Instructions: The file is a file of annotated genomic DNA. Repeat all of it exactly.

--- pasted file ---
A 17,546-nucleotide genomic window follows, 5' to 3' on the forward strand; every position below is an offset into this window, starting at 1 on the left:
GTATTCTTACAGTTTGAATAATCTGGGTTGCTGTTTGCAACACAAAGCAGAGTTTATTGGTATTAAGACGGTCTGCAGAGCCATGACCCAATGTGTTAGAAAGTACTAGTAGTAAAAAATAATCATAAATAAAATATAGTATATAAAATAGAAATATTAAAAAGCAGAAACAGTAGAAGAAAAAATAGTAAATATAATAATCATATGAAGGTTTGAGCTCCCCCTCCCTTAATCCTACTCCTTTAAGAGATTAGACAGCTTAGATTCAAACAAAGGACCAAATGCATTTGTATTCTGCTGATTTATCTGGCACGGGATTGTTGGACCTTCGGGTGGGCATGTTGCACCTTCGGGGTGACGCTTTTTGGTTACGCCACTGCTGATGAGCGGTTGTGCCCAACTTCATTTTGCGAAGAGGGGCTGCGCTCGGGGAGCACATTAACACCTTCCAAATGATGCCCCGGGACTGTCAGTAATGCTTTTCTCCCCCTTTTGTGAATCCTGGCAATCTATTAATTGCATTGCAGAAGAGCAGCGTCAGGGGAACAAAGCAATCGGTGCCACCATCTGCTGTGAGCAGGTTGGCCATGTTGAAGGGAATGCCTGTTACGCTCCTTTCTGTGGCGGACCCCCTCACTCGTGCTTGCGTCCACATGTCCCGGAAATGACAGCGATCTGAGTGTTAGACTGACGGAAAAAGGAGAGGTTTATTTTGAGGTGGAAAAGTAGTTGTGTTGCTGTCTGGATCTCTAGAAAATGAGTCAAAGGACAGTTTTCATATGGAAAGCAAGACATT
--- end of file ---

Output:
A 17,546-nucleotide genomic window follows, 5' to 3' on the forward strand; every position below is an offset into this window, starting at 1 on the left:
GTATTCTTACAGTTTGAATAATCTGGGTTGCTGTTTGCAACACAAAGCAGAGTTTATTGGTATTAAGACGGTCTGCAGAGCCATGACCCAATGTGTTAGAAAGTACTAGTAGTAAAAAATAATCATAAATAAAATATAGTATATAAAATAGAAATATTAAAAAGCAGAAACAGTAGAAGAAAAAATAGTAAATATAATAATCATATGAAGGTTTGAGCTCCCCCTCCCTTAATCCTACTCCTTTAAGAGATTAGACAGCTTAGATTCAAACAAAGGACCAAATGCATTTGTATTCTGCTGATTTATCTGGCACGGGATTGTTGGACCTTCGGGTGGGCATGTTGCACCTTCGGGGTGACGCTTTTTGGTTACGCCACTGCTGATGAGCGGTTGTGCCCAACTTCATTTTGCGAAGAGGGGCTGCGCTCGGGGAGCACATTAACACCTTCCAAATGATGCCCCGGGACTGTCAGTAATGCTTTTCTCCCCCTTTTGTGAATCCTGGCAATCTATTAATTGCATTGCAGAAGAGCAGCGTCAGGGGAACAAAGCAATCGGTGCCACCATCTGCTGTGAGCAGGTTGGCCATGTTGAAGGGAATGCCTGTTACGCTCCTTTCTGTGGCGGACCCCCTCACTCGTGCTTGCGTCCACATGTCCCGGAAATGACAGCGATCTGAGTGTTAGACTGACGGAAAAAGGAGAGGTTTATTTTGAGGTGGAAAAGTAGTTGTGTTGCTGTCTGGATCTCTAGAAAATGAGTCAAAGGACAGTTTTCATATGGAAAGCAAGACATT